If you have not yet heard about, or had a chance to read about the discovery of another diary written by a teenage Jewish girl, living during the Holocaust, do yourself a favor, and take a moment to read this.
“The Diary of Anne Frank” is one of those books that will forever haunt me. I honestly don’t remember how old I was when I read it, but I was probably 14 years old myself, and I recall the impact it had on me then. I too was a teenage girl, I too kept a diary, and I too felt a bit like the world didn’t want me, I didn’t fit in, so I identified with Anne Frank. But unlike her, I wasn’t in fear for my life, I wasn’t “in hiding” and unable to tell people who I really was. I cried for Anne Frank and her pain and suffering, for the injustice she, and all others like her were put through. But I admired her strength, her perseverance, her ability to keep dreaming about a normal life, when she was living anything but one.
It has been decades since I read her diary, and when it was recently mentioned in another book I was reading, I wondered if I should pick it up again. Would it still have such an impact on me now, a grown woman? Would I still identify with Anne?
Then today I hear about Rutka Laskier’s diary. Another formidable teenager, caught in the same turmoil as Anne Frank, using her diary as a means of expressing not only her anger and pain, but also her dreams and fantasies. And as I read the article above, tears formed in the corners of my eyes and I had my answers to those questions. No, I probably wouldn’t necessarily identify with her still, but yes, Anne’s story, Rutka’s story, would still have an impact on me. Only now, as an adult who has seen more of the horrors of the world, who has suffered some heartbreak of her own, it would have an even deeper impact.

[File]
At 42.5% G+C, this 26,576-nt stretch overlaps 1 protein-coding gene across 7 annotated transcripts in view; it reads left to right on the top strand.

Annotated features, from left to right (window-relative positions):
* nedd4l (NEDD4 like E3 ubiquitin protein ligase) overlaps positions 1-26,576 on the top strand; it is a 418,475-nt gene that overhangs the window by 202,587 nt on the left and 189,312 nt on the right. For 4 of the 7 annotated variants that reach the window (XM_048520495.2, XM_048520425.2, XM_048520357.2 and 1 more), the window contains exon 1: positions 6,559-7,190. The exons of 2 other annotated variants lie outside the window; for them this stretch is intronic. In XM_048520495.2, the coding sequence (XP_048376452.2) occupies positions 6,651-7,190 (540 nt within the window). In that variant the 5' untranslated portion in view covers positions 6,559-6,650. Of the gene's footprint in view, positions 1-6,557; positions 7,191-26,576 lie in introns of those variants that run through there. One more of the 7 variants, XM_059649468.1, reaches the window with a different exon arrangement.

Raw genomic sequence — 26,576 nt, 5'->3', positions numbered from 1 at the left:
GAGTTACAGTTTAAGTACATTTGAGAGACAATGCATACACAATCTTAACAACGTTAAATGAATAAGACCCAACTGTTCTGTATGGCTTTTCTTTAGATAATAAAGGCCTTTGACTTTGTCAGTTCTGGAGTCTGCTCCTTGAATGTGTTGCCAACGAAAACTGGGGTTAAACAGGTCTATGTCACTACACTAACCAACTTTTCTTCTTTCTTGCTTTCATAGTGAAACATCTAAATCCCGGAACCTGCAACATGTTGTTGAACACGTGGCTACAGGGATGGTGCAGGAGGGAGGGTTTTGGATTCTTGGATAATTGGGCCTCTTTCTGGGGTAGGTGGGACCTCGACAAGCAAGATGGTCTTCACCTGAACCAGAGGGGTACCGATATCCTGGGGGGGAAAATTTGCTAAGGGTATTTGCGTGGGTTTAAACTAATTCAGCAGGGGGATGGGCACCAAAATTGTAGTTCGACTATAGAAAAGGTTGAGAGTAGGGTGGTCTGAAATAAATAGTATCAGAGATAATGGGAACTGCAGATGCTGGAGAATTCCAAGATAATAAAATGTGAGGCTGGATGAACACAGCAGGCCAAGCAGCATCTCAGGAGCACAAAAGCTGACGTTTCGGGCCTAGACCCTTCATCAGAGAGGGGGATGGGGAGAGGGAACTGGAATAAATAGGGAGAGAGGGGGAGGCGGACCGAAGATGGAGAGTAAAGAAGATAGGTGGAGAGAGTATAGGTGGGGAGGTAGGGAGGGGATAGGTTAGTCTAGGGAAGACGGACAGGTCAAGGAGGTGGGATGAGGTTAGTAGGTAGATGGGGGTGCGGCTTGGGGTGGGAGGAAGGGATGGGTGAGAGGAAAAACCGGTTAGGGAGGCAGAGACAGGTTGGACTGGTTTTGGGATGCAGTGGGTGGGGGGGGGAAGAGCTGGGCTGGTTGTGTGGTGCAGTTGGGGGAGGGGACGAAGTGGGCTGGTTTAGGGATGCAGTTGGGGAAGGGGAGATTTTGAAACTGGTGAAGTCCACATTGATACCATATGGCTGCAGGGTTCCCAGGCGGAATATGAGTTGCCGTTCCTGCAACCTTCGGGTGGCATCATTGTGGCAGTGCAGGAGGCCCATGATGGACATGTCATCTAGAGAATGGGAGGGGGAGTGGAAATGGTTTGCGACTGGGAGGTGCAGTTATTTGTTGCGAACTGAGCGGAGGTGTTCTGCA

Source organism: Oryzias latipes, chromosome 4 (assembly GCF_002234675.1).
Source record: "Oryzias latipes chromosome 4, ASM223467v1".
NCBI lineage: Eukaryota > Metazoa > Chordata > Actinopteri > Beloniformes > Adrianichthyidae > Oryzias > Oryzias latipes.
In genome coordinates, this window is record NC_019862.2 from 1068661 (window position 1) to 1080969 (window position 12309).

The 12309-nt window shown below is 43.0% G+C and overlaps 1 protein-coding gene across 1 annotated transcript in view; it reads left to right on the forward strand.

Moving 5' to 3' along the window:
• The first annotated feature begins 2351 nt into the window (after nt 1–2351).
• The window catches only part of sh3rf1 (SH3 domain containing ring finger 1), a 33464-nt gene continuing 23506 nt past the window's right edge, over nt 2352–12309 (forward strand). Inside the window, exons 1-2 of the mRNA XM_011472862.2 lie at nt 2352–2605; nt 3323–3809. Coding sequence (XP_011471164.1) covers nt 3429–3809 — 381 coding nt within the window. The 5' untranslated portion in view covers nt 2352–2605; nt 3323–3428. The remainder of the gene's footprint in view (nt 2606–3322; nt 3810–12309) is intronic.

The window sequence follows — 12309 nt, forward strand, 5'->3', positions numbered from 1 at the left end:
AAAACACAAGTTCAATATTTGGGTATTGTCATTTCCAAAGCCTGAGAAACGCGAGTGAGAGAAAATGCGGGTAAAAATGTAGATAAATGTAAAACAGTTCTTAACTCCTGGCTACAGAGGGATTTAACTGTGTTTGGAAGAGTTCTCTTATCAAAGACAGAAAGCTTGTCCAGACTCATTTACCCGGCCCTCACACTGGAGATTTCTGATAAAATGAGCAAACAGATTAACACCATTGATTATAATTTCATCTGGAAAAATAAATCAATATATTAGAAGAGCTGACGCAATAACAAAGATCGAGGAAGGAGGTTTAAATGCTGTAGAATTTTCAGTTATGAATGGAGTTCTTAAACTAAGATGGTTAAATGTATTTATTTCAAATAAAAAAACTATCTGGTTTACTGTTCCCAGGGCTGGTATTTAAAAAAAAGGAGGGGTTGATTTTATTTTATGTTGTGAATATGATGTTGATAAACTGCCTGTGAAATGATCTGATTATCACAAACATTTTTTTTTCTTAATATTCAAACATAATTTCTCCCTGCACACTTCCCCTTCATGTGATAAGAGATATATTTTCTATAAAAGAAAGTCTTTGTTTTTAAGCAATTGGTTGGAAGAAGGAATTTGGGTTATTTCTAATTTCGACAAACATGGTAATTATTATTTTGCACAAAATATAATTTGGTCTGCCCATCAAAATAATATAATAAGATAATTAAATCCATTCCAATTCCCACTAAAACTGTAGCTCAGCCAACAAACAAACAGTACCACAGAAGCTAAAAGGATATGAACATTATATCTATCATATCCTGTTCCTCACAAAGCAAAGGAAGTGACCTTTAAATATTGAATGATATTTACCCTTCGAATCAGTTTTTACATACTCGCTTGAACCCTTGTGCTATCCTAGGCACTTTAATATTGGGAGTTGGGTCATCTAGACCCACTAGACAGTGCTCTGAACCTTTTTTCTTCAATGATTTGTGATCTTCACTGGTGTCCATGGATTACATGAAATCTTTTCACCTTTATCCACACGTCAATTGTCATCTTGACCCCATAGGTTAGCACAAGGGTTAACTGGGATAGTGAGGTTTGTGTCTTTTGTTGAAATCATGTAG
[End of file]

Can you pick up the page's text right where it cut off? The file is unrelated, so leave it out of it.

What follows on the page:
What an unbelievably cruel world this has to be for such things to occur. And yet, what a testament to the human spirit that a diary such as this has appeared after all this time to remind us that we can never forget. To teach us that we must remember to treat our fellow humans with some semblance of respect, to alert us to the fact that a 14 year old deserves and needs time to be a child, to have their dreams and fantasies.
I wonder what legacies we’ll leave behind. Will our teenagers’ diaries, most likely in form of “blogs”, hold such an impact for future generations? Imagine if Anne Frank, or Rutka Laskier had had access to the Internet, what form their blogs would have taken. And then I remember we have teenagers across the world suffering the same injustices, and I wonder if they keep diaries? I hope they do, and I hope they are full of their silly fantasies and dreams amidst all the atrocities they see.
I think I will re-read Anne Frank’s Diary, now and again, we need a dose of harsh reality, to keep us humble, to keep us feeling as blessed as we are. For, I am blessed.